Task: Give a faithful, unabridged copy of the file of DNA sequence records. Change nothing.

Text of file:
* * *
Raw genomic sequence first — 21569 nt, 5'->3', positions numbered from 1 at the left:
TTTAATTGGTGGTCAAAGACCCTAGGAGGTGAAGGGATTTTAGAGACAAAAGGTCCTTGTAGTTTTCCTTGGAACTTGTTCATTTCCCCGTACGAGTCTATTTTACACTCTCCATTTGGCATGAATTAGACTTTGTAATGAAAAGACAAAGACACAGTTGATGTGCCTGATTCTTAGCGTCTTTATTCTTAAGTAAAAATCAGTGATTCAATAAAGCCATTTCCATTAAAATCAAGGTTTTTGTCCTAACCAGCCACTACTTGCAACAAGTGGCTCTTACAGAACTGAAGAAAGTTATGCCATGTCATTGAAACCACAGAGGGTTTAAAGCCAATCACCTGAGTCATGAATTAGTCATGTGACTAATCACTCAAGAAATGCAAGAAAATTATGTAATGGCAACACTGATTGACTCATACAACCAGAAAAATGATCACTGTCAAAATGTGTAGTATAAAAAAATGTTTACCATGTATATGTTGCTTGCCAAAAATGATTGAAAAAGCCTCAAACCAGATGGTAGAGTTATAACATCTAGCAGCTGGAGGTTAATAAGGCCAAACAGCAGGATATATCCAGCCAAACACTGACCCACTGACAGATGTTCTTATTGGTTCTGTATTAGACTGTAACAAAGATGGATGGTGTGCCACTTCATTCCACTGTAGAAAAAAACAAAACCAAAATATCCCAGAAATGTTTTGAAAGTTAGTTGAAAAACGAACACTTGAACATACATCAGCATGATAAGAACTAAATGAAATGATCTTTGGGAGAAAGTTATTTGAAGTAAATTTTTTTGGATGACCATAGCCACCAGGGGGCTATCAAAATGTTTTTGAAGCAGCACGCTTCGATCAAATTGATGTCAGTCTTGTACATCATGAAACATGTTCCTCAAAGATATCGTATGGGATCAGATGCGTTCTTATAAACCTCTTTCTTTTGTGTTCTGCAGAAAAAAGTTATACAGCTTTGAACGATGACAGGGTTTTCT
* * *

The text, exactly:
Raw genomic sequence first — 21569 nt, 5'->3', positions numbered from 1 at the left:
TTTAATTGGTGGTCAAAGACCCTAGGAGGTGAAGGGATTTTAGAGACAAAAGGTCCTTGTAGTTTTCCTTGGAACTTGTTCATTTCCCCGTACGAGTCTATTTTACACTCTCCATTTGGCATGAATTAGACTTTGTAATGAAAAGACAAAGACACAGTTGATGTGCCTGATTCTTAGCGTCTTTATTCTTAAGTAAAAATCAGTGATTCAATAAAGCCATTTCCATTAAAATCAAGGTTTTTGTCCTAACCAGCCACTACTTGCAACAAGTGGCTCTTACAGAACTGAAGAAAGTTATGCCATGTCATTGAAACCACAGAGGGTTTAAAGCCAATCACCTGAGTCATGAATTAGTCATGTGACTAATCACTCAAGAAATGCAAGAAAATTATGTAATGGCAACACTGATTGACTCATACAACCAGAAAAATGATCACTGTCAAAATGTGTAGTATAAAAAAATGTTTACCATGTATATGTTGCTTGCCAAAAATGATTGAAAAAGCCTCAAACCAGATGGTAGAGTTATAACATCTAGCAGCTGGAGGTTAATAAGGCCAAACAGCAGGATATATCCAGCCAAACACTGACCCACTGACAGATGTTCTTATTGGTTCTGTATTAGACTGTAACAAAGATGGATGGTGTGCCACTTCATTCCACTGTAGAAAAAAACAAAACCAAAATATCCCAGAAATGTTTTGAAAGTTAGTTGAAAAACGAACACTTGAACATACATCAGCATGATAAGAACTAAATGAAATGATCTTTGGGAGAAAGTTATTTGAAGTAAATTTTTTTGGATGACCATAGCCACCAGGGGGCTATCAAAATGTTTTTGAAGCAGCACGCTTCGATCAAATTGATGTCAGTCTTGTACATCATGAAACATGTTCCTCAAAGATATCGTATGGGATCAGATGCGTTCTTATAAACCTCTTTCTTTTGTGTTCTGCAGAAAAAAGTTATACAGCTTTGAACGATGACAGGGTTTTCT